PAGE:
Consider items of price 0. Because we prove the prices are Walrasian, all unsold items will be such items.

For any set of items in the demand set, you can add / remove items of price 0 without changing its utility. This means if there are unsold items, there are multiple sets in the demand set, contradicting what we need to prove.

Can we assume the uniqueness is "up to elements of price 0"? ]]>

Does anyone present on the 6.6 and wants to switch with us? ]]>

I managed to prove that the greedy algorithm indeed outputs a correct result for a demand query, however I'm having trouble proving poly(m) time. In each iteration the algorithm needs to compute v(j|S) for items, and we were taught that computing v(j|S) requires computing a demand query several times. Given at worse case the greedy algorithm needs to compute v(j|S) when |S| = m-1, I realized that computing v(j|S) using the greedy algorithm as demand query oracle will result in infinite recursion, since computation of v(j|S) will require computing demand query over items set S + {j} which is the full item set. How should I proceed?

Thanks,

Eldar

"For each pair of items j, j', let the weight of the edge (j, j') in G_I be v_i({j}) − v_i({j'}),

where i is the agent that was matched by M to j."

What happens if j was not matched to any agent in M ?

This case isn't defined explictly.

Can one assume that it means j has no outgoing edges ?

Thanks.

]]>Is it enough to show an example that will work for any static prices where the prices are different?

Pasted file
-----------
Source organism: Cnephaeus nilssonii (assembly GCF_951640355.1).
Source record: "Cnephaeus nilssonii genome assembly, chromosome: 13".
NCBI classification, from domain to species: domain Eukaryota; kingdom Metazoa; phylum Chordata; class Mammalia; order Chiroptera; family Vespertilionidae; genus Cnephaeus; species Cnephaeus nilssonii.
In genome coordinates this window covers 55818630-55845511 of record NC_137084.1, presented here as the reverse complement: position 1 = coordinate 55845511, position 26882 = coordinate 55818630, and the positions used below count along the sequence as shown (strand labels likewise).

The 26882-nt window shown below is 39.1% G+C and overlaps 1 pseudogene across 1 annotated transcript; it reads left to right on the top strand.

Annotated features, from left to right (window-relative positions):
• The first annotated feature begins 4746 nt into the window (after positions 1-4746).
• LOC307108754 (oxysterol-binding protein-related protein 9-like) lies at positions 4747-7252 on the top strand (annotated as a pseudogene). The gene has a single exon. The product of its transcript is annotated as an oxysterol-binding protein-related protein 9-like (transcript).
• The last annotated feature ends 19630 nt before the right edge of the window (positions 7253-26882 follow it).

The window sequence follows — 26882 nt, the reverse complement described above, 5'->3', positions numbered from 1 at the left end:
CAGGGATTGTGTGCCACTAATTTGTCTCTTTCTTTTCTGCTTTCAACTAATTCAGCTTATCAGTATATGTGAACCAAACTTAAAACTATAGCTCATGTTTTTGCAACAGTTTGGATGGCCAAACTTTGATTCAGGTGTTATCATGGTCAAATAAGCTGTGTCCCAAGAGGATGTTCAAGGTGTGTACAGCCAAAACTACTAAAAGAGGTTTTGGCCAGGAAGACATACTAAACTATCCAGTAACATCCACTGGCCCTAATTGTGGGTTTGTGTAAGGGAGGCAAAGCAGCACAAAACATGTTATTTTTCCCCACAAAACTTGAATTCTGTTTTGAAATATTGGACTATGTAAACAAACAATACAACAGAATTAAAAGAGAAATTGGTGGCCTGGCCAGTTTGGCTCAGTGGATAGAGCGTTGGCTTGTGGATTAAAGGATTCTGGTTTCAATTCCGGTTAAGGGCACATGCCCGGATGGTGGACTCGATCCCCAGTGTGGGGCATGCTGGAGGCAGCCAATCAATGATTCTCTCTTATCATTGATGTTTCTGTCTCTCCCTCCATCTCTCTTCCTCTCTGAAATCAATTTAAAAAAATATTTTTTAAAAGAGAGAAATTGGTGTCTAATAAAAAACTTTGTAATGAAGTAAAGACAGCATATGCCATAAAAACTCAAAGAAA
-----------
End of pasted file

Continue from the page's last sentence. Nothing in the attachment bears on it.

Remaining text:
I think I have an example - but it breaks when all prices are equal.

Also, can we assume how players break ties? does it happen in an arbitrary order? or can we determine the tie breaking for every player as part of his valuation function?

Thx

]]>Please contact me at achiyaj at gmail dot com ]]>

For example, can the first buyer decide to just buy everything if it is good for him? ]]>

Ben

]]>The result Im getting is:

$E[u_i + r_j] \ge \frac{1}{2} - \frac{1}{2e^2}$

is it possible? or am i wrong somewhere?

]]>Can you clarify the meaning of the claim?

Is the claim that there exist combinatorial auctions (with specific valuations) in which a bidder can earn higher utility by submitting multiple bids.

Or is the claim that there are combinatorial auctions in which under any adversarial valuations by the other bidders, submitting multiple bids is a dominant strategy for the bidder.

Thanks

]]>Can we assume we know the bidders bid regarding any sub-group of their prefered packages?

For example, if the auction is for fruits, and some bidder gave a bid for a package of {apple, banana}, did he also gave a bid for just an apple (and just a banana) ?

Thanks

Itay

]]>To my understanding it can be, e.g. a unit-price demand auction case where auction designer assumes builders are interested in one item only while in fact they may wish for more than one. ]]>